Dan said...

Sorry for the incomplete link to cite my source. Here's the w.h.o. report.

Ian said...

Thank you for the link to the WHO report it was very scary to think that this war has brought this much pain to some many non enemy combatants, is shameful really!
What disturbs me is that you would have to quote chapter and verse of this report to prove a point that I think everybody in this blog already knows especially me!

For one thing I would asked you to do is be careful with the way you try to back up your point with outside sources i.e. WHO report "murder of 150, 000 Iraqi civilians as of June 06 plus however many more since, let’s call it 200,000," After reading the report for on thing the word murder never appeared in the article that came from you, and as far as the numbers that you are so loosy goosy with they stated those were estimates:

"Assessment of the death toll in conflict situations is extremely difficult and household survey results have to be interpreted with caution," said study co-author Mohamed Ali, a WHO statistician who provided technical assistance for the survey. "However, in the absence of comprehensive death registration and hospital reporting, household surveys are the best we can do." WHO Report

I must first state that I am veteran of the first gulf war "USMC 1st Light Armored Reconnaissance Battalion" and and was proud to serve my country but here you call those men murders is just wrong.They are making every effort to reduce collateral damage but there in war zone and guess what Dan there not only ones doing the shooting! An I think your missing the point whether its 1 person 1000 people this war is wrong and in my opinion its illegal but
if we leave now we risk a power vacuum of epic scale, and if you think that the death toll is horrific now it will be three times that if Shiite Iran takes over and purges the Sunni & Kurdish areas. these are the facts.

Mrs Clinton assumed office in 01/03/2001 as the junior senator from the state of New York and just maybe do you think her constituents where pretty hawkish less than two months after 9/11 and don 't you think that would set the tone for her first term in office? I would have to say yes.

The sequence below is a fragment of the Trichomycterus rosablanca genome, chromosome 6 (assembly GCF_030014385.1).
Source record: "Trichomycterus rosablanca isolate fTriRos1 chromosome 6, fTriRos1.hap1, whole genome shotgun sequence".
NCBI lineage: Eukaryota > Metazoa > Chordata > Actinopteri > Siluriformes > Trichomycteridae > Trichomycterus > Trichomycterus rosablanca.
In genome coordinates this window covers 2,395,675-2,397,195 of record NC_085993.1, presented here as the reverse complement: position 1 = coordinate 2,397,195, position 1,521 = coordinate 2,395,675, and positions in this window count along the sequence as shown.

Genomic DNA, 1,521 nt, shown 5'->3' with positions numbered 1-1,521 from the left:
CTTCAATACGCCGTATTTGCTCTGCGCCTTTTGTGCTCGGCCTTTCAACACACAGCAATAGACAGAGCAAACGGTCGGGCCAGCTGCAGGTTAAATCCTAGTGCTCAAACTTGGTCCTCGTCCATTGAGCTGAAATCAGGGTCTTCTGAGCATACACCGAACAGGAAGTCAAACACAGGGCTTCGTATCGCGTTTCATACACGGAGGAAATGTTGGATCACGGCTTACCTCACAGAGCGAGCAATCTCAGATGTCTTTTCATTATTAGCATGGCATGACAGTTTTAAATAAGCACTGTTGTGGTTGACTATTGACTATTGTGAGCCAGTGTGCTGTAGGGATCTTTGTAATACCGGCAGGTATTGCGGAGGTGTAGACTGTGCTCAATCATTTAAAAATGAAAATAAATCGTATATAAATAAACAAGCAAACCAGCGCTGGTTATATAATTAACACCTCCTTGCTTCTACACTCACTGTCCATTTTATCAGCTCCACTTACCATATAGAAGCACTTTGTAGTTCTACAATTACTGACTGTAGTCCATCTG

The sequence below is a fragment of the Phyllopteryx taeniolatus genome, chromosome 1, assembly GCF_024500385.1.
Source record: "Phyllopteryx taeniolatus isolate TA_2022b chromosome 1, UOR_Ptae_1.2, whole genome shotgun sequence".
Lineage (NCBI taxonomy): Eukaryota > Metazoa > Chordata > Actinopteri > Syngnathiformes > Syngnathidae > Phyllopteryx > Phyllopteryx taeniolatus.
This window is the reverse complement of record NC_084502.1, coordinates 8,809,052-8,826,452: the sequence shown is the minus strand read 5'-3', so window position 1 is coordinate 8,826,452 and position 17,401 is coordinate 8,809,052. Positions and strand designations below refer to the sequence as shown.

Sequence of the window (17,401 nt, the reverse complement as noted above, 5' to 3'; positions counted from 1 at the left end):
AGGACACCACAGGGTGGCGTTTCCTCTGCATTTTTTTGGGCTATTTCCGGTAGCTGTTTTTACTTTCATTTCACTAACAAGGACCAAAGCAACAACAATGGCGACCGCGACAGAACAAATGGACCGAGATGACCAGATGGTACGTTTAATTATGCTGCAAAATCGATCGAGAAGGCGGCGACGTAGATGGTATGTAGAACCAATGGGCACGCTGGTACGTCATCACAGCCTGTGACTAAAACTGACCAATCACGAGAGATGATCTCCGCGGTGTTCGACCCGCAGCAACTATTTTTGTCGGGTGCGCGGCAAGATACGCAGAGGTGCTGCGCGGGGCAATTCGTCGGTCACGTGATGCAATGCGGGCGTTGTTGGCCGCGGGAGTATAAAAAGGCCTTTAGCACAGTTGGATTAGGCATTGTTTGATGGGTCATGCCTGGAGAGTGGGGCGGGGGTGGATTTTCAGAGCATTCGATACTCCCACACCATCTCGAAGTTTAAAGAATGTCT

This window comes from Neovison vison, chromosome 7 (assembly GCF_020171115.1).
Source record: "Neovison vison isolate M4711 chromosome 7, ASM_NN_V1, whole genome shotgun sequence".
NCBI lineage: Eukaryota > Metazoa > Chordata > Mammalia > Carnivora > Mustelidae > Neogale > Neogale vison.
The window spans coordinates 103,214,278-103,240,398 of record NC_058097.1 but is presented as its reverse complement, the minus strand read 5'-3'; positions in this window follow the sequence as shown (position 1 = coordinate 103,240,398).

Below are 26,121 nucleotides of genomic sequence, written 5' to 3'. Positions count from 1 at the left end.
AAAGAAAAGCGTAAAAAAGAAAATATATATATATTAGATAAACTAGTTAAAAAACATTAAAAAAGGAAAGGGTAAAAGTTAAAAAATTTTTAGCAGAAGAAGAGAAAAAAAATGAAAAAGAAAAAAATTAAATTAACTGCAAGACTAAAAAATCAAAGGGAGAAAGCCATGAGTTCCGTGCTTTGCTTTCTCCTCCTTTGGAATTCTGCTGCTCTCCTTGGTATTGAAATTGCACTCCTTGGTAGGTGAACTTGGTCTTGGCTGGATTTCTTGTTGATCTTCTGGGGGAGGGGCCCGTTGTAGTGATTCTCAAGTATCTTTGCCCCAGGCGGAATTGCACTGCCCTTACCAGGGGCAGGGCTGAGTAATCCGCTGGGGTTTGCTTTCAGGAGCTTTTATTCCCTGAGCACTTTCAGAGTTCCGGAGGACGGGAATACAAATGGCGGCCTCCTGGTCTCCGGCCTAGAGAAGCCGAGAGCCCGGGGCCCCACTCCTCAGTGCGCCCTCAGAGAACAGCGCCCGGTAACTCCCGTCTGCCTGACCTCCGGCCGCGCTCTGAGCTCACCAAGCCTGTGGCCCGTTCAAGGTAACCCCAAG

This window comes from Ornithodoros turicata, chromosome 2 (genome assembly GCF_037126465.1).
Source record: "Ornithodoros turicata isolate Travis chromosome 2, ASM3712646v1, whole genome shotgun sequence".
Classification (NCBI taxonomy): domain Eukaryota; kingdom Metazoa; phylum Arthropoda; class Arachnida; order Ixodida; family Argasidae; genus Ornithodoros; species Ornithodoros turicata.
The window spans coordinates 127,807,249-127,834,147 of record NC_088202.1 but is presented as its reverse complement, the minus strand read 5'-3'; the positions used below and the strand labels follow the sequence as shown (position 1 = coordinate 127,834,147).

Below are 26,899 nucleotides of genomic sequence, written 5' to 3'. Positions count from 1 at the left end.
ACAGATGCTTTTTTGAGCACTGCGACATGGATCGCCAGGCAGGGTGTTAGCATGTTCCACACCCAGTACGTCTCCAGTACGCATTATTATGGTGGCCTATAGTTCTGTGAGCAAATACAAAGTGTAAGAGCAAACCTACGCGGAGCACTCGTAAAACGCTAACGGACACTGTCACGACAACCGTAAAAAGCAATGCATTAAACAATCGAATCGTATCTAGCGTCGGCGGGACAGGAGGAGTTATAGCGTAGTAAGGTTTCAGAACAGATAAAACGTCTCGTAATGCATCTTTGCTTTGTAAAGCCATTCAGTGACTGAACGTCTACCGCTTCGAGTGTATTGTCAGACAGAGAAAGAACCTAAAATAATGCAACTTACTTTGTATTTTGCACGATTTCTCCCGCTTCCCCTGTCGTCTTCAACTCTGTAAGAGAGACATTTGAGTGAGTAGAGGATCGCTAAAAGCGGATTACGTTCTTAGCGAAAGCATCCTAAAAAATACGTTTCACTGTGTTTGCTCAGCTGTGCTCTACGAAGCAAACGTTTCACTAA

Her gender has nothing to do with it, she strikes me as being tough "senator" on these issues, I have looked beyond her gender, maybe you should too

I hope your right about Obama I think he represents our best chance for change but my cynical side thinks 5 minutes after he puts his feet up on the desk in the oval office the 700 lbs gorilla will pop up from behind the curtain and tell him like it is!

I guess I am liberal with a "Big Stick" maybe thats bad I don't know Dan I suspect you are far liberal than I am but I respect and your convictions, I just think your delivery is kind of like that 700 lbs gorilla looking to pounce.

Semper Phi,


Dan said...

As always, Ian, you're more than entitled to your opinion, as long as it's not offensive to the regular readership of this blog (which it hasn't been). But the fact is that, I am a very liberal blogger, and so you're likely to see some very liberal viewpoints espoused in this forum. That's just the way it is. I have no problem with disagreements though. And that's what we clearly have here.

I'm not too concerned about your accusation of "loosy goosiness" in my 200,000 estimate. Their 151k was only through June 2006. I don't find it unreasonable to suggest that an additional 49k were killed since and above and beyond their estimates. Feel free to disagree, but that's my guess.